The year is almost at an end, and what a year it was.
Canadian Seed Trade Association members are incredibly resilient. They adapt, change and innovate at a very fast rate. A major challenge is ensuring that Canada has a regulatory environment that encourages and fosters investment in innovation at home. Uncertainty in the regulatory system and the addition of extra regulations at the provincial level are concerning, especially when there are already science-based federal regulations in place.
Canada is in competition with our global trading partners when it comes to investing in innovation, and Canada must be seen as a good place to invest, innovate and do business. This is why CSTA and its members took part in several initiatives in 2017 aimed at protecting innovation and ensuring our country continues to be a world leader in this sphere.
In May, CSTA, CropLife Canada and the Canada Grains Council (CGC) held a one-day workshop that brought public/private plant breeders and value chain members together to discuss what is working for plant breeders within the current system and what could be improved upon. More than 60 stakeholders from government, industry and academia, both domestically and internationally, took part.
Some major takeaways were:
- Canada’s current system needs to evolve to avoid stifling innovation, and to help unlock the untapped potential of the agriculture sector;
- Canada is well positioned to adapt to new emerging methods of plant breeding, thanks to a focus on regulating novel products rather than the processes used to develop them; and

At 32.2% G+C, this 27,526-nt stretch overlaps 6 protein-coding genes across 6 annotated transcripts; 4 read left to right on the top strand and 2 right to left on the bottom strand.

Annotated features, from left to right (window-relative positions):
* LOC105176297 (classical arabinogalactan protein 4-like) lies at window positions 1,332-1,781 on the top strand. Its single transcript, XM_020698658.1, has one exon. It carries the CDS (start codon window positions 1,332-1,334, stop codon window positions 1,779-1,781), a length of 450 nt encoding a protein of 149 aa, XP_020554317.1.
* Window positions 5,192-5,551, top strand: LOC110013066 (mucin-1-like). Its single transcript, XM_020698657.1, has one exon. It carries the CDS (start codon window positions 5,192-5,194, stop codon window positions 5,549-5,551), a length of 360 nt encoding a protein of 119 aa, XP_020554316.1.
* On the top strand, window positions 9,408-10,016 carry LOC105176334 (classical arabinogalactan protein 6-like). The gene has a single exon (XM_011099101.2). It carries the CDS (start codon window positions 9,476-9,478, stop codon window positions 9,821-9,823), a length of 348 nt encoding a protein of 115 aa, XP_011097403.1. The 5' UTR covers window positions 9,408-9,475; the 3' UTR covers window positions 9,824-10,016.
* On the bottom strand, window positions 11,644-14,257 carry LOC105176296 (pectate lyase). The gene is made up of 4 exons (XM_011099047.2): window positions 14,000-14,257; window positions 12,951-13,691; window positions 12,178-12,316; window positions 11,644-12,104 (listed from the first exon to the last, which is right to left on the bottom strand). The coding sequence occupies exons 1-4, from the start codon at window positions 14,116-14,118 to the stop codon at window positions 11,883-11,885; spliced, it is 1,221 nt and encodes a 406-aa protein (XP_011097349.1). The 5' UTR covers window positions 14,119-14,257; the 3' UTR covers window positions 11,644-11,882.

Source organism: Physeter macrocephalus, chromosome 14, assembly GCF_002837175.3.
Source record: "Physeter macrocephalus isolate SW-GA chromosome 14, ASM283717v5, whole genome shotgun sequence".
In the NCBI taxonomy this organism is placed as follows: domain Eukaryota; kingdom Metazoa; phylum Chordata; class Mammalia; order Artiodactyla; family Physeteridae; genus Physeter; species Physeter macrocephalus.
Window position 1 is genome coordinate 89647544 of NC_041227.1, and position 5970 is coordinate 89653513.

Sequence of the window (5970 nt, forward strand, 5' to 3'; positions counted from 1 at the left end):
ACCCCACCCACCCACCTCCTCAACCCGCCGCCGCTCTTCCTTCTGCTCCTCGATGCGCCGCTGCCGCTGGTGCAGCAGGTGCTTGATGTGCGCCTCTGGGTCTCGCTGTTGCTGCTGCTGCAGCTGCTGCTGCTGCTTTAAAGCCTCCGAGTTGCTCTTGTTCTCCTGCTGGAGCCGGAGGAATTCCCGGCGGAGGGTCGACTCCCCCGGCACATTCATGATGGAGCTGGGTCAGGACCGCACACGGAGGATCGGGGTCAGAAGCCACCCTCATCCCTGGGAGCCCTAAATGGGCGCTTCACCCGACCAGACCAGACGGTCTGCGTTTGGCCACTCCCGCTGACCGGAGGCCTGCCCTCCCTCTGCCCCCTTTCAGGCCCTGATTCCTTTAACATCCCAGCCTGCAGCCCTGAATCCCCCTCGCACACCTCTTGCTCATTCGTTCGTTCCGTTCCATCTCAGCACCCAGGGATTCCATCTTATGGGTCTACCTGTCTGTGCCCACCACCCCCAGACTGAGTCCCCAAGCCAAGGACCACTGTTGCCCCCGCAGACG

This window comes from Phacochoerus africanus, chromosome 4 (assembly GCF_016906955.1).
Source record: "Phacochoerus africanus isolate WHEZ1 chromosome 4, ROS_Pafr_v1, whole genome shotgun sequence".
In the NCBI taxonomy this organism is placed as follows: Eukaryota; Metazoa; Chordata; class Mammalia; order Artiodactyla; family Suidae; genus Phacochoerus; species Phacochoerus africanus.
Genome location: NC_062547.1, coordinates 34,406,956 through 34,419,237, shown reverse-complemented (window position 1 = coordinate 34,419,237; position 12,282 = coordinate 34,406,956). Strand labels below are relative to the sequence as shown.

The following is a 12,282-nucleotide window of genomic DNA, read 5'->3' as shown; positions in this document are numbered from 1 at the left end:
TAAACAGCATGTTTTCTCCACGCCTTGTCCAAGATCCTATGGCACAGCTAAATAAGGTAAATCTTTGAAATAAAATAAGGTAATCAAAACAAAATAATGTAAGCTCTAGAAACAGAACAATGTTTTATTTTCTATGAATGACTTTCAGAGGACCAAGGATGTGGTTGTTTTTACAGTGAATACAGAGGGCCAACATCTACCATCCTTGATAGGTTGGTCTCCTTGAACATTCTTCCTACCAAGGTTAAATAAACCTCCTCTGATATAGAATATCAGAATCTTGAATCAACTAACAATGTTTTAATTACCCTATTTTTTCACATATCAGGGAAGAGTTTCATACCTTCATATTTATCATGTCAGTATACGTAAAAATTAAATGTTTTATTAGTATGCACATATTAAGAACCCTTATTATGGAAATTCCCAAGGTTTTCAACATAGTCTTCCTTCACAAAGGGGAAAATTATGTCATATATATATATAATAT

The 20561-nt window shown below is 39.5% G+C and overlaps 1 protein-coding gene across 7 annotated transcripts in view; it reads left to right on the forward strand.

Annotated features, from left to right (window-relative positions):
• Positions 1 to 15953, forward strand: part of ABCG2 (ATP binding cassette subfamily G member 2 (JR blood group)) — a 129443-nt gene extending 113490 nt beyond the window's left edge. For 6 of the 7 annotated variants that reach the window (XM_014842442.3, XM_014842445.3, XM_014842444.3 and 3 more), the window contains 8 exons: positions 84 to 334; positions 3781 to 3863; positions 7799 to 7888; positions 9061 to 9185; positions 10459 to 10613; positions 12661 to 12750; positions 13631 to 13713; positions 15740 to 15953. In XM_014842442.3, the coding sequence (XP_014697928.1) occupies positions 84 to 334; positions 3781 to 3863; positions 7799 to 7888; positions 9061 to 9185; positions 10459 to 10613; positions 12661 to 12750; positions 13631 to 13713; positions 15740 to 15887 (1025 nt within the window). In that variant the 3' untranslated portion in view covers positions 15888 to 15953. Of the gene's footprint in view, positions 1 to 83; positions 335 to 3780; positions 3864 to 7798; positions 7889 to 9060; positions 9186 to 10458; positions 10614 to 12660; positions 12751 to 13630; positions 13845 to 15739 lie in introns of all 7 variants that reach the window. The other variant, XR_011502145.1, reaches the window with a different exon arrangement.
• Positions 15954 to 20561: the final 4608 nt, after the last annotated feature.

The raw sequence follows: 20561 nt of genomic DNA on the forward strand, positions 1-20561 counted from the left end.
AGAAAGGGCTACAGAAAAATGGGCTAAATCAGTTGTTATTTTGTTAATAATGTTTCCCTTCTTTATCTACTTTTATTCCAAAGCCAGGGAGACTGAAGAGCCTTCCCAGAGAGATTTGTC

- Our ability to adopt innovation hinges on having a clear, predictable and consistent regulatory environment both in Canada and in all significant export markets.
The CGC has struck an industry working group on plant breeding innovation to build off the workshop results and develop a value chain policy position on plant breeding innovation for Canada. This position will elaborate on the need for Canada to develop a consistent and predictable regulatory environment to encourage innovation and maintain trade.
I had the pleasure of travelling to Colombia in September for the sixth annual congress of the Seed Association of the Americas (SAA). Plant breeding innovation was discussed at length, and it was clear that CSTA members have a crucial role to play in it. It’s also worth noting that the International Seed Federation held its third international workshop in London, England, and the mid-term meetings in Montreal, Quebec, were held in October. The London meeting was the first time the Canadian government was invited to take part, and shows internationally that plant breeding innovation is top-of-mind.
CSTA is also taking part in the Canada Grains Roundtable, which is focusing on four areas identified by industry as the major obstacles to improving the sector’s competitiveness: economics, innovation, market access, and environment and climate change. The Roundtable has seven active working groups, and has already identified a potential model for consideration to foster innovation in cereal varieties. That’s going to be important, so watch this space for updates.
All this is to say nothing of our participation in the Seed Synergy Collaboration Project, which we’re also very excited about.
I became CSTA’s executive director this past July, and the last five months have further entrenched my opinion that CSTA’s greatest strength is our members. In return, we provide a unified voice that is well connected with parliamentarians, bureaucrats and regulators to ensure the interests and needs of our members are known at every level of government.
CSTA has also earned a reputation as an excellent collaborator, an association that brings groups together to accomplish a common goal that we may not otherwise have been able to get done as individual organizations. CSTA and our board of directors always put the greater interests of the seed industry first. We have and will continue to provide a venue where industry can meet, share ideas and challenge each other on policy positions.
All the best in 2018!